Any details,l like the grooves on the Chevy wheels can be duplicated. It takes a lot more time and costs quite a bit more but it can be done. Because this style of wheel is being reproduced I have only worked on a couple of these wheels over the last 21 years.

Here are some examples of detail work that was worn almost smooth or had major cracks through it. As you can see, it can all be brought back, it just takes lots of time ... and more money Smiley

This is a Galaxy 500 wheel.

Doug Lepak
The Steering Wheel Guy
web site: www.stwheelz.com
FB page: http://www.facebook.com/pages/The-Steering-Wheel-Guy/200617011737
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stwheels
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« Reply #10 on: November 29, 2011, 02:54:48 AM »

This is a really cool Ford wheel that I rebuilt every single one of the ribs on the bottom half of the rim.

Doug Lepak
The Steering Wheel Guy
web site: www.stwheelz.com
FB page: http://www.facebook.com/pages/The-Steering-Wheel-Guy/200617011737
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stwheels
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« Reply #11 on: November 29, 2011, 02:59:24 AM »

This is an Oldsmobile wheel from the 60's. The first picture shows how the original plastic has shrunk and cracked over the last 45 years or so. The second picture shows the cracks filled with resin and the entire wheel wrapped with random weave carbon fiber cloth and 3 more coats of resin. The final shot is of the completed wheel, finished in a basecoat/clearcoat acrylic urethane.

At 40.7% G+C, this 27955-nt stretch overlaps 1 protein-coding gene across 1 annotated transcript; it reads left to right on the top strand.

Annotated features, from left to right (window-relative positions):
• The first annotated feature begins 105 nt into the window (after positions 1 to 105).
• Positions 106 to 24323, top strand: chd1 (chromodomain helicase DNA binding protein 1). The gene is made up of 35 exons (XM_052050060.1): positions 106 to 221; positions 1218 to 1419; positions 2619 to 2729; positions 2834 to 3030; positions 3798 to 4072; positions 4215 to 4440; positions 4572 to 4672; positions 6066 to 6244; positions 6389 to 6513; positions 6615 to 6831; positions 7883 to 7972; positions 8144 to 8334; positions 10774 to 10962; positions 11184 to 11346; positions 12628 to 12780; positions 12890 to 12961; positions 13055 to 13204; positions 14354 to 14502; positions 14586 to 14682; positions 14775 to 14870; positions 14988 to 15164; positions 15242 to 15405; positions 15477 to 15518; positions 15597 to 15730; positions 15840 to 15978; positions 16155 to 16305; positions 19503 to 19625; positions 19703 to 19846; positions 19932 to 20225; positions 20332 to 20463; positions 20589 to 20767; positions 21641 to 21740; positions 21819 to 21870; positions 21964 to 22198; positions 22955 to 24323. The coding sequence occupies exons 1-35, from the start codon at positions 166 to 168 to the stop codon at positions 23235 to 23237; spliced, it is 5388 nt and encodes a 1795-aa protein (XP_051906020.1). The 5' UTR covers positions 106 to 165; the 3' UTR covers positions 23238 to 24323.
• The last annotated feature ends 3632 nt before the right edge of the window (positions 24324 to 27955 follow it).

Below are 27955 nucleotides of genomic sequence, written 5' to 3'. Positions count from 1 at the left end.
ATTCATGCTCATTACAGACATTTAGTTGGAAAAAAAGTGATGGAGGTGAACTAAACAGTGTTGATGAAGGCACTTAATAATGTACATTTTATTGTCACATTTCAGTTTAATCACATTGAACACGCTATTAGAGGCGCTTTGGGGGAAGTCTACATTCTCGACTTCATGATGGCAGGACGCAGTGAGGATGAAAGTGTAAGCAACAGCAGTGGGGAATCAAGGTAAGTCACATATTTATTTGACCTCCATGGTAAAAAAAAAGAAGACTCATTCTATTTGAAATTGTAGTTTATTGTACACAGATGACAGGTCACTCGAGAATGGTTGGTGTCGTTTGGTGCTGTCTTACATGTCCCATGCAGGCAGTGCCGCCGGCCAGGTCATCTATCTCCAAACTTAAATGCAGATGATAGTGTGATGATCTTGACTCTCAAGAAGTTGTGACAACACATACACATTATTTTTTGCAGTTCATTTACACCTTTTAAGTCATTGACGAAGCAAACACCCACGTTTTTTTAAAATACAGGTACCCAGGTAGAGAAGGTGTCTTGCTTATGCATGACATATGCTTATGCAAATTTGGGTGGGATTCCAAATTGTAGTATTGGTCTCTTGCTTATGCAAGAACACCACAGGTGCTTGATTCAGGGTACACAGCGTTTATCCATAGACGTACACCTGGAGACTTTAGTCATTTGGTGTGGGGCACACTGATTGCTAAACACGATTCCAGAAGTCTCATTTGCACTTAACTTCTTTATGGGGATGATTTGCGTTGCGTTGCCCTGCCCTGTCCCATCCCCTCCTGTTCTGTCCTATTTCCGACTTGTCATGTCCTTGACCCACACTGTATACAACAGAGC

Doug Lepak
The Steering Wheel Guy
web site: www.stwheelz.com
FB page: http://www.facebook.com/pages/The-Steering-Wheel-Guy/200617011737
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1968RSZ28
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« Reply #12 on: November 29, 2011, 03:32:50 AM »

WOW!!  Fantastic work Doug!    Smiley

Paul
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z/27 camaro
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« Reply #13 on: November 29, 2011, 10:23:10 AM »

No problem doug...my pleasure.

as you guys can see from the pics, the wheel turned out awesome!  Smiley Doug knows his stuff!
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stwheels
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« Reply #14 on: November 29, 2011, 05:31:31 PM »

 Grin Thanks Paul and Thanks again Michael!

Doug Lepak
The Steering Wheel Guy
web site: www.stwheelz.com
FB page: http://www.facebook.com/pages/The-Steering-Wheel-Guy/200617011737